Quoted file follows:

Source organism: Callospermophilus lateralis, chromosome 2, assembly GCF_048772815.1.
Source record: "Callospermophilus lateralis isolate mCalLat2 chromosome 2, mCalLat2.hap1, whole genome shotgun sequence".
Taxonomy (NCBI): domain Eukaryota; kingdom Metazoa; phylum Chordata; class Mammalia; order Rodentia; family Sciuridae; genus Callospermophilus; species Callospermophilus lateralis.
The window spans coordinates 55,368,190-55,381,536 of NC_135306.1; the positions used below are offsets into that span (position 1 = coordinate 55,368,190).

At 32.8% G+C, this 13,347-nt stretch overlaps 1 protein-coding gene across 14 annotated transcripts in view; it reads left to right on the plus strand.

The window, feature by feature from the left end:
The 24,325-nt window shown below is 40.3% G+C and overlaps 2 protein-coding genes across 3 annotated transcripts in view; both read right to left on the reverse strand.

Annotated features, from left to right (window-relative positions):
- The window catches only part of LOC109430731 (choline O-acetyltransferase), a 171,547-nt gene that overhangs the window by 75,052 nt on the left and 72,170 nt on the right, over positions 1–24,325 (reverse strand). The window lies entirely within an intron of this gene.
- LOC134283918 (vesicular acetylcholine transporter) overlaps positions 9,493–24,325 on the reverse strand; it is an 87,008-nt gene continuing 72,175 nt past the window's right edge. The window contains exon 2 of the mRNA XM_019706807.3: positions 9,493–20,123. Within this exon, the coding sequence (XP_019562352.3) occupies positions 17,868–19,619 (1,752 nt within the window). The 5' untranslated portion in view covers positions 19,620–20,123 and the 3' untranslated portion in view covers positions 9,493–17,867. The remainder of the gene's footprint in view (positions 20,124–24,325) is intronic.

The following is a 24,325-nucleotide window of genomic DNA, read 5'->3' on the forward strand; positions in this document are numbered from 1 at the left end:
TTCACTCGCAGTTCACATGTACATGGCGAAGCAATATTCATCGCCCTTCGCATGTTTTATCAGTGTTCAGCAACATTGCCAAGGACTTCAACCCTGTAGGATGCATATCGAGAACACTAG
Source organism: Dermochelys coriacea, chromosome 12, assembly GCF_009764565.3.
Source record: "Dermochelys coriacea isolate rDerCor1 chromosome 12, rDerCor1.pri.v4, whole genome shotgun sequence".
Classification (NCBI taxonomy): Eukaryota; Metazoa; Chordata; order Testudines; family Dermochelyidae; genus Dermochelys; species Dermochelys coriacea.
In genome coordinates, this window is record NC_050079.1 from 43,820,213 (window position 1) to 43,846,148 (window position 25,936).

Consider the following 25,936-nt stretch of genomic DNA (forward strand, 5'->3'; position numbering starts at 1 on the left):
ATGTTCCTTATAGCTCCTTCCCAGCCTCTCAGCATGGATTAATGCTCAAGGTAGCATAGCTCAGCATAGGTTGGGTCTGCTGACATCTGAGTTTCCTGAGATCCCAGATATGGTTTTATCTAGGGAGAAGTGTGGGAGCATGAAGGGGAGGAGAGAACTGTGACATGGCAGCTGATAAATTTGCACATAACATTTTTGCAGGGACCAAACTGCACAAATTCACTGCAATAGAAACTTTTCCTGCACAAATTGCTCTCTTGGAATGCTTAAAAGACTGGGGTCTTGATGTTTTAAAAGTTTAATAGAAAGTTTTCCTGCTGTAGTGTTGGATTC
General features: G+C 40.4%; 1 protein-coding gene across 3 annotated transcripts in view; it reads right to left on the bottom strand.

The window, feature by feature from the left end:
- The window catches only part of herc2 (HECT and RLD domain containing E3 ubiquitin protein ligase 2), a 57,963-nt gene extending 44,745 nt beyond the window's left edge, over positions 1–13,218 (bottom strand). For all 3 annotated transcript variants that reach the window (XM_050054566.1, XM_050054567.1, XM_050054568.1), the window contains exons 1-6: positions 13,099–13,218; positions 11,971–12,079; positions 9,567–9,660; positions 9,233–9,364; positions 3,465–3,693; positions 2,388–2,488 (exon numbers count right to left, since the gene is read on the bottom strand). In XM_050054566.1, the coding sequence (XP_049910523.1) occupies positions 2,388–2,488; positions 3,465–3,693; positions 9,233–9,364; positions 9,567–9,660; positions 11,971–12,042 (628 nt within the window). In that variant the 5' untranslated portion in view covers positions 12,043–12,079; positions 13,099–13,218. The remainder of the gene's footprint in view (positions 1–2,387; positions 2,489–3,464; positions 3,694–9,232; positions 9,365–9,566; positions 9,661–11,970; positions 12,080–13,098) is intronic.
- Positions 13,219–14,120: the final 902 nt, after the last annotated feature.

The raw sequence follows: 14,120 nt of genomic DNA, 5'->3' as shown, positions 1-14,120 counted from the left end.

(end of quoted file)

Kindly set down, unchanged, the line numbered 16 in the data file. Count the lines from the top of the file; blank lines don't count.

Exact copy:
In genome coordinates, this window is record NC_050079.1 from 43,820,213 (window position 1) to 43,846,148 (window position 25,936).